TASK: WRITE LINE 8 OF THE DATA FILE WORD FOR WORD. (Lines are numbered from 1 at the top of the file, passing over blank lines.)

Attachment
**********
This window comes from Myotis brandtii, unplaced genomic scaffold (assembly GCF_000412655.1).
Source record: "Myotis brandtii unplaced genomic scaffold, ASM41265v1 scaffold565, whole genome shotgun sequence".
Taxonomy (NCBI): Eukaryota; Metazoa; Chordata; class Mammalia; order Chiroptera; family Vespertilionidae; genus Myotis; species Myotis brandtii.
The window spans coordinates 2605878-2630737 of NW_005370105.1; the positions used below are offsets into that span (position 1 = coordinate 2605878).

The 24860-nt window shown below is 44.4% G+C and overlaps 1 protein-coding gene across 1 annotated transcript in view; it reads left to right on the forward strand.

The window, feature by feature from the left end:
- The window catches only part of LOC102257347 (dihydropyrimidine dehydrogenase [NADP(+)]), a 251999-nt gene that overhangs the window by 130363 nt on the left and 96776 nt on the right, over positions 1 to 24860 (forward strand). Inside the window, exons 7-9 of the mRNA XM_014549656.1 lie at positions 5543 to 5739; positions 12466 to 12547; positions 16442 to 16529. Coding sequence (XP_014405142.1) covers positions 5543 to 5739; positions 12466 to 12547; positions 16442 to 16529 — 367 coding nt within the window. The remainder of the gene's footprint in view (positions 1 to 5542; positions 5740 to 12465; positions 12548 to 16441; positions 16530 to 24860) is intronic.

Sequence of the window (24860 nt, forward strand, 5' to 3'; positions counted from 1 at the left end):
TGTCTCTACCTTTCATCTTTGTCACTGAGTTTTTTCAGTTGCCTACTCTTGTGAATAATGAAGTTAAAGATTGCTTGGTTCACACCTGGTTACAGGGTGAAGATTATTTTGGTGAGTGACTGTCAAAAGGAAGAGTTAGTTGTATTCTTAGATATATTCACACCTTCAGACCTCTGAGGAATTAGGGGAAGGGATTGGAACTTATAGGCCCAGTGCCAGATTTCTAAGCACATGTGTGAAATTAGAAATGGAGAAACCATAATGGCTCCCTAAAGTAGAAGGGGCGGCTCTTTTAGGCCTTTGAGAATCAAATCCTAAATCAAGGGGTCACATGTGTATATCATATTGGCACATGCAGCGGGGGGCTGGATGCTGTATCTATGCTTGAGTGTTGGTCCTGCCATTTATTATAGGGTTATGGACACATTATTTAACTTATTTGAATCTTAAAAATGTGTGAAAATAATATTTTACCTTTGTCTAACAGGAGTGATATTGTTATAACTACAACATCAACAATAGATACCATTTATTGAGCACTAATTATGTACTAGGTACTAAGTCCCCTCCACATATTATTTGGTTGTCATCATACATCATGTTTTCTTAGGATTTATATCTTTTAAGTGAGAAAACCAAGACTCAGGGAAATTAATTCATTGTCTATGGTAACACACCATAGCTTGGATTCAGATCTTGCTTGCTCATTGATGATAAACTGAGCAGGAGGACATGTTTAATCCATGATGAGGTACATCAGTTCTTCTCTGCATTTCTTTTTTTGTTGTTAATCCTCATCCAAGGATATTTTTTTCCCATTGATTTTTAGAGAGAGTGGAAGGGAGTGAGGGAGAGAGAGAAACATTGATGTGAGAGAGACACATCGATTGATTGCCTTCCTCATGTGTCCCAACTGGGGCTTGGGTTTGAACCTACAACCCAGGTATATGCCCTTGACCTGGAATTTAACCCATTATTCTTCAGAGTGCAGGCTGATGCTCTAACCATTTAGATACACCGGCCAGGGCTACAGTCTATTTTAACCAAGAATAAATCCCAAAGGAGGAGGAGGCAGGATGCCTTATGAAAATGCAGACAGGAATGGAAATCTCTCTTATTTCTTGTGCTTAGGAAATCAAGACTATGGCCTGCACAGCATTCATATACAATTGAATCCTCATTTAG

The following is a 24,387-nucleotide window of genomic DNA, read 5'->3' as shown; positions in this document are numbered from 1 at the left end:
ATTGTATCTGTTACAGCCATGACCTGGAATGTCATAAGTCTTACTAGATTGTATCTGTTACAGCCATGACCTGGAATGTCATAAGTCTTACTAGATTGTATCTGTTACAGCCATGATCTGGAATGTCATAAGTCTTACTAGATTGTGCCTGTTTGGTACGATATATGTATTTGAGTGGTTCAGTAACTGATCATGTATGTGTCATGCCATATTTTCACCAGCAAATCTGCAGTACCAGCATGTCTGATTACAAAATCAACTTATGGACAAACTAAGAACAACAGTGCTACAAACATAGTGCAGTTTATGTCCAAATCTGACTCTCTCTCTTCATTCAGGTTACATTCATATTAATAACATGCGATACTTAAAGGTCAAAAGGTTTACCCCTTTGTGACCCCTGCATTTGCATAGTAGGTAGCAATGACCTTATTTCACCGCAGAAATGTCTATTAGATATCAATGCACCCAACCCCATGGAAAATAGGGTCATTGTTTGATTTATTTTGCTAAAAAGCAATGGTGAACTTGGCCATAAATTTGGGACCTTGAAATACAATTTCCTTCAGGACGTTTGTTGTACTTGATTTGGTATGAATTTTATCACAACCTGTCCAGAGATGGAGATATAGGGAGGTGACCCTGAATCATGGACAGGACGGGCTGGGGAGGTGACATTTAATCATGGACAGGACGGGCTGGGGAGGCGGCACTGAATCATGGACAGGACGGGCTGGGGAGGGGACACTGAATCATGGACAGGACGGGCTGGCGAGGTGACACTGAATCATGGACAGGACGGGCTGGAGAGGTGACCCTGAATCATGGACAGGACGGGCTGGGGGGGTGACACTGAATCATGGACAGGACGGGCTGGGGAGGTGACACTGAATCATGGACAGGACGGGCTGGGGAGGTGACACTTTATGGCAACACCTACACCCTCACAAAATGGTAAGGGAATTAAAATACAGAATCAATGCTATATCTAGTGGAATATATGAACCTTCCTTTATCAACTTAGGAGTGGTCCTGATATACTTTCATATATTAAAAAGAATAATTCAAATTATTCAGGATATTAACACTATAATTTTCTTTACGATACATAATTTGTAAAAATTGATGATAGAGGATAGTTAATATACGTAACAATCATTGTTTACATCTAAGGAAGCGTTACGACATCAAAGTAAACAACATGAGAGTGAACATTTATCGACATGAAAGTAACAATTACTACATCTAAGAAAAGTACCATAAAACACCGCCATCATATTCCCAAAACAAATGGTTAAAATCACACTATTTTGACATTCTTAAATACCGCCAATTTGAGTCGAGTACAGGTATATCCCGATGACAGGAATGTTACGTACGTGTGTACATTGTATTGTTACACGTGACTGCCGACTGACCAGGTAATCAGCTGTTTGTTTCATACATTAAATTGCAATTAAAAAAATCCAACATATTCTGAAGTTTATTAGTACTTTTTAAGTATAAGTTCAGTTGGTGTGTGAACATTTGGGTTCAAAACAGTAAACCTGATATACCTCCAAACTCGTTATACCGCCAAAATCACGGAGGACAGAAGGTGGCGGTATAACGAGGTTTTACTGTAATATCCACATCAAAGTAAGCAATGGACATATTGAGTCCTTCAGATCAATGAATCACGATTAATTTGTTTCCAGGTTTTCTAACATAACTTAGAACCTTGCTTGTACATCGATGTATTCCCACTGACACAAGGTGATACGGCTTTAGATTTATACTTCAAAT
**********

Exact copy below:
Sequence of the window (24860 nt, forward strand, 5' to 3'; positions counted from 1 at the left end):